Bowl with Arabic inscriptions is being claimed as begging bowl of Buddha.
New Delhi: A team of epigraphist led Dr. G. S. Khwaja, Director of Arabic and Persian Epigraphy and Numismatics will visit National Museum of Kabul to examine if the ‘Begging Bowl of Buddha’ kept there is indeed begging bowl of Buddha. The team was constituted by the Archaeological Survey of India following demand from Member of Parliament, Raghweer Prasad Singh (RJD) that the bowl on display be brought back to India as it rightly belongs to India and should be reclaimed as part of the lost heritage. The team will try to decipher the inscriptions on it to arrive on the result if it belonged to the Buddha.
Minister of Culture, Government of India had replied that it is to be examined that if really it is the begging bowl of Gautam Buddha or not because as per the report of the curator of Kabul Museum, it bears an Arabic and Persian inscription on the outer surface of the stone bowl. It measures nearly 5 feet in height and 6 feet in diameter. Was it a possibility that Lord Buddha carried this heavy bowl to fetch bhiksha? In the paintings in Ajanta and elsewhere, Gautam Buddha has been depicted as holding the bhiksha-patra in hand that must have been nearly one feet or 18 inch in size and that too of some metal.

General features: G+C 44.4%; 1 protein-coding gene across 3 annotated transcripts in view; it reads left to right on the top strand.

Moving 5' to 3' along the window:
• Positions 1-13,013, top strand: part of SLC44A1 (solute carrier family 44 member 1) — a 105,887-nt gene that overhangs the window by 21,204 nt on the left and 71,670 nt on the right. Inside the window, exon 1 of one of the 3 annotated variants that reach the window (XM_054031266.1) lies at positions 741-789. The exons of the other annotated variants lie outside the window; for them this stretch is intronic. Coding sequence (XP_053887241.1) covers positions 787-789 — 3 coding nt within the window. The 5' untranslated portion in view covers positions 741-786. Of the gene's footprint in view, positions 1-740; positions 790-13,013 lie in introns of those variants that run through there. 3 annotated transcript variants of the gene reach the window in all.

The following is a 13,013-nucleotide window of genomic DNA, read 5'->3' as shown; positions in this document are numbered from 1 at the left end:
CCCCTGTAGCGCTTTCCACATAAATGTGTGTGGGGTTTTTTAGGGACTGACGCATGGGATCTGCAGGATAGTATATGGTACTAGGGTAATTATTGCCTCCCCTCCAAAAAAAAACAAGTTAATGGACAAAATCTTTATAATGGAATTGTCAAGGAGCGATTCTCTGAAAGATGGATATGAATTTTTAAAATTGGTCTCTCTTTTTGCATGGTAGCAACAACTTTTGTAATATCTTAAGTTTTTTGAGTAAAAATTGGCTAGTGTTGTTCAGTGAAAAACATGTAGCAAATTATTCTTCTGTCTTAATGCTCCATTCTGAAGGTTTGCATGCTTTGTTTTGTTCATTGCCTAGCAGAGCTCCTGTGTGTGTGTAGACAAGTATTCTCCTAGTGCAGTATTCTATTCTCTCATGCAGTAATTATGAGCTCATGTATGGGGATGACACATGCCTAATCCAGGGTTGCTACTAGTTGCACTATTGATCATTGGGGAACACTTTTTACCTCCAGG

In the Cunningham Report, it was stated, that a begging bowl was taken away by Kushan King Kanishka to Afghanistan.
The Archaeology Department of Afghanistan reportedly says that it is not the said patra. This huge vessel is of stone and said to have been in use for storing water for ablution in front of the Jama Masjid at Qandhar, another city in Afghanistan. Zahir Shah, the then King of Afghanistan, brought it to Kabul museum for better state of conservation of this antiquity.
When Taliban activists had blown up the great statues of Buddha at Bamiyan, they also wanted to destroy this vessel, but the Arabic inscription on it was the factor which saved it from destruction.
Dr. G. S. Khwaja, Director of Arabic and Persian Epigraphy and Numismatics, has been selected to be the expert in the delegation. Dr. Khwaja is Head of the Epigraphy wing of ASI. This is the only institution in India, which deals with medieval epigraphs and coins. He is an authority on Islamic calligraphy and Islamic Architecture.